Moreover, Gentlemen, this first disappointment we meet with in following Breuer’s method is immediately succeeded by another, and one that must be especially painful to us as physicians. When our procedure leads, as in the cases described above, to findings which are insufficient as an explanation both in respect to their suitability as determinants and to their traumatic effectiveness, we also fail to secure any therapeutic gain; the patient retains his symptoms unaltered, in spite of the initial result yielded by the analysis. You can understand how great the temptation is at this point to proceed no further with what is in any case a laborious piece of work.
But perhaps all we need is a new idea in order to help us out of our dilemma and lead to valuable results. The idea is this. As we know from Breuer, hysterical symptoms can be resolved if, starting from them, we are able to find the path back to the memory of a traumatic experience. If the memory which we have uncovered does not answer our expectations, it may be that we ought to pursue the same path a little further; perhaps behind the first traumatic scene there may be concealed the memory of a second, which satisfies our requirements better and whose reproduction has a greater therapeutic effect; so that the scene that was first discovered only has the significance of a connecting link in the chain of associations. And perhaps this situation may repeat itself; inoperative scenes may be interpolated more than once, as necessary transitions in the process of reproduction, until we finally make our way from the hysterical symptom to the scene which is really operative traumatically and which is satisfactory in every respect, both therapeutically and analytically. Well, Gentlemen, this supposition is correct. If the first-discovered scene is unsatisfactory, we tell our patient that this experience explains nothing, but that behind it there must be hidden a more significant, earlier, experience; and we direct his attention by the same technique to the associative thread which connects the two memories – the one that has been discovered and the one that has still to be discovered.(*) A continuation of the analysis then leads in every instance to the reproduction of new scenes of the character we expect. For example, let us take once again the case of hysterical vomiting which I selected before, and in which the analysis first led back to a fright from a railway accident – a scene which lacked suitability as a determinant. Further analysis showed that this accident had aroused in the patient the memory of another, earlier accident, which, it is true, he had not himself experienced but which had been the occasion of his having a ghastly and revolting sight of a dead body. It is as though the combined operation of the two scenes made the fulfilment of our postulates possible, the one experience supplying, through fright, the traumatic force and the other, from its content, the determining effect. The other case, in which the vomiting was traced back to eating an apple which had partly gone bad, was amplified by the analysis somewhat in the following way. The bad apple reminded the patient of an earlier experience: while he was picking up windfalls in an orchard he had accidentally come upon a dead animal in a revolting state.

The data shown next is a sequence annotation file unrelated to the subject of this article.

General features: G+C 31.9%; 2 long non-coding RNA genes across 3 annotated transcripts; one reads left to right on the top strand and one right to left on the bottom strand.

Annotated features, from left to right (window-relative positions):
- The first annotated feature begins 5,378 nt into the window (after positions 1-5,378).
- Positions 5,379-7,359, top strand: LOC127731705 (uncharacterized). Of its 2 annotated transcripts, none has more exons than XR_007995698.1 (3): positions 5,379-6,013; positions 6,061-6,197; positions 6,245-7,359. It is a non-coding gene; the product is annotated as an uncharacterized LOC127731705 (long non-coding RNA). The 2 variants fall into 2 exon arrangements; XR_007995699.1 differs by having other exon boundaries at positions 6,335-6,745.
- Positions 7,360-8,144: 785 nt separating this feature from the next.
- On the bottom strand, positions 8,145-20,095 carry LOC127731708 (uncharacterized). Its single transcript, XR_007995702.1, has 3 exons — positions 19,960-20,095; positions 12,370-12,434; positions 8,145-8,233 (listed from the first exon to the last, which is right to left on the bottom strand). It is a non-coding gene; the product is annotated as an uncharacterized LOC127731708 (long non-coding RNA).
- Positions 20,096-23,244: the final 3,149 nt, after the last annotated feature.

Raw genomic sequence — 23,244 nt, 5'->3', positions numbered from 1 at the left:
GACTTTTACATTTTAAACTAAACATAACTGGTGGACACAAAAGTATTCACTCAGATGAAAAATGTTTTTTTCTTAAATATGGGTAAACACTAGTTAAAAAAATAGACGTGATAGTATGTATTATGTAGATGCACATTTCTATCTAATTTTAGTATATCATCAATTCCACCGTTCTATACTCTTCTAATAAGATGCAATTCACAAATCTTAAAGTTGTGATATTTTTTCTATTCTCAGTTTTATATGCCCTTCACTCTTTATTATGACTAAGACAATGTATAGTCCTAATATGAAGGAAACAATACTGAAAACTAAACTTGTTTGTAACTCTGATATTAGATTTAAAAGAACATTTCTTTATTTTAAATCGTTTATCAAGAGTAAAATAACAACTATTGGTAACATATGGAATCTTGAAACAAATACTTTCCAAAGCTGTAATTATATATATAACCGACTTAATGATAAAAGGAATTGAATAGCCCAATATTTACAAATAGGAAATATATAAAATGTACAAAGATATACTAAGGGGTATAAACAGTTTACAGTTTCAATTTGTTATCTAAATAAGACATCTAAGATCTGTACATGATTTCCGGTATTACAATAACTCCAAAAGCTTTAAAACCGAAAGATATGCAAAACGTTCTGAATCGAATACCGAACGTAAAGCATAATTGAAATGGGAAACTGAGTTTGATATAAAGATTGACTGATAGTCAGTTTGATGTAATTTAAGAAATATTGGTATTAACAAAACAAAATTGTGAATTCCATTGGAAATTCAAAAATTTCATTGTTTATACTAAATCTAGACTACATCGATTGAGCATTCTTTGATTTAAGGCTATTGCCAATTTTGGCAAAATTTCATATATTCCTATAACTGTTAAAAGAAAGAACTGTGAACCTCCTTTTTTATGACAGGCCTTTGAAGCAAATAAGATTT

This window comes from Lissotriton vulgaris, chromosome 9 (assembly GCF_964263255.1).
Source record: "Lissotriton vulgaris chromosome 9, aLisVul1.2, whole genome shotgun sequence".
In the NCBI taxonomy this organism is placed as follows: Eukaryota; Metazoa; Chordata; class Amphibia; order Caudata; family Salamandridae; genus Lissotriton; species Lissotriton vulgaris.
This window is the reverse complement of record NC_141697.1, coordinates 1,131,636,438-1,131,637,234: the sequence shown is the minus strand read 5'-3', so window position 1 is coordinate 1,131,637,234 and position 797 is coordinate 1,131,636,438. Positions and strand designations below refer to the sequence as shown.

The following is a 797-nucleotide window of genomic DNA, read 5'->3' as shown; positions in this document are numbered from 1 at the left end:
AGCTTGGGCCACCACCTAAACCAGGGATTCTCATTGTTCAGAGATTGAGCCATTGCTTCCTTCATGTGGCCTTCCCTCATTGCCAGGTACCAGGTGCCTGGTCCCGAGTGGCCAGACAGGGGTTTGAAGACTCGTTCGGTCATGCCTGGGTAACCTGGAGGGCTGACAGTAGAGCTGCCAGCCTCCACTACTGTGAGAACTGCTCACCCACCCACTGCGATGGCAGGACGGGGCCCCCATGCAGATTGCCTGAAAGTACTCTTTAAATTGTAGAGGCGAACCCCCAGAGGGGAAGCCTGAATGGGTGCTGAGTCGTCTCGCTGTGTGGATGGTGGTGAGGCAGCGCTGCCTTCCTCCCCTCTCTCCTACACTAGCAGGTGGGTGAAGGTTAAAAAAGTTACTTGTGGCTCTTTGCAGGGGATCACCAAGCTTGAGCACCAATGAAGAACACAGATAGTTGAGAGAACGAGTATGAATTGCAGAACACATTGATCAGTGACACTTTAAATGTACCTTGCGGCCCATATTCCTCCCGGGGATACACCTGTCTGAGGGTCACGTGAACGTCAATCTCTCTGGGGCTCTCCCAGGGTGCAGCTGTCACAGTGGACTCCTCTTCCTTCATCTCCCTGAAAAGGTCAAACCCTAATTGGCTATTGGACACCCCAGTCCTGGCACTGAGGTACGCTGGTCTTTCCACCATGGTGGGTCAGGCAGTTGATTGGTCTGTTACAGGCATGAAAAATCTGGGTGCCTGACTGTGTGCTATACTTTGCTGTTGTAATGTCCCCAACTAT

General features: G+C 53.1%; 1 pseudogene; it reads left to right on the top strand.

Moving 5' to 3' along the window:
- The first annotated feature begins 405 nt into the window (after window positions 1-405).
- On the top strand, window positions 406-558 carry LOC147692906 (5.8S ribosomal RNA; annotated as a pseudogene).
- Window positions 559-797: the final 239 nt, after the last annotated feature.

I shall not return any further to these examples, for I have to confess that they are not derived from any case in my experience but are inventions of mine. Most probably, too, they are bad inventions. I even regard such solutions of hysterical symptoms as impossible. But I was obliged to make up fictitious examples for several reasons, one of which I can state at once. The real examples are all incomparably more complicated: to relate a single one of them in detail would occupy the whole period of this lecture. The chain of associations always has more than two links; and the traumatic scenes do not form a simple row, like a string of pearls, but ramify and are interconnected like genealogical trees, so that in any new experience two or more earlier ones come into operation as memories. In short, giving an account of the resolution of a single symptom would in fact amount to the task of relating an entire case history.
But we must not fail to lay special emphasis on one conclusion to which analytic work along these chains of memory has unexpectedly led. We have learned that *no hysterical experience can arise from a real experience alone, but that in every case the memory of earlier experiences awakened in association to it plays a part in causing the symptom*. If – as I believe – this proposition holds good without exception, it furthermore shows us the basis on which a psychological theory of hysteria must be built.
(*) I purposely leave out of this discussion the question of what the category is to which the association between the two memories belong, (whether it is an association by simultaneity, or by causal connections or by similarity of content), and of what psychological character is to be attributed to the various ‘memories’ (conscious or unconscious).
Sigmund Freud 1896 The Aetiology of Hysteria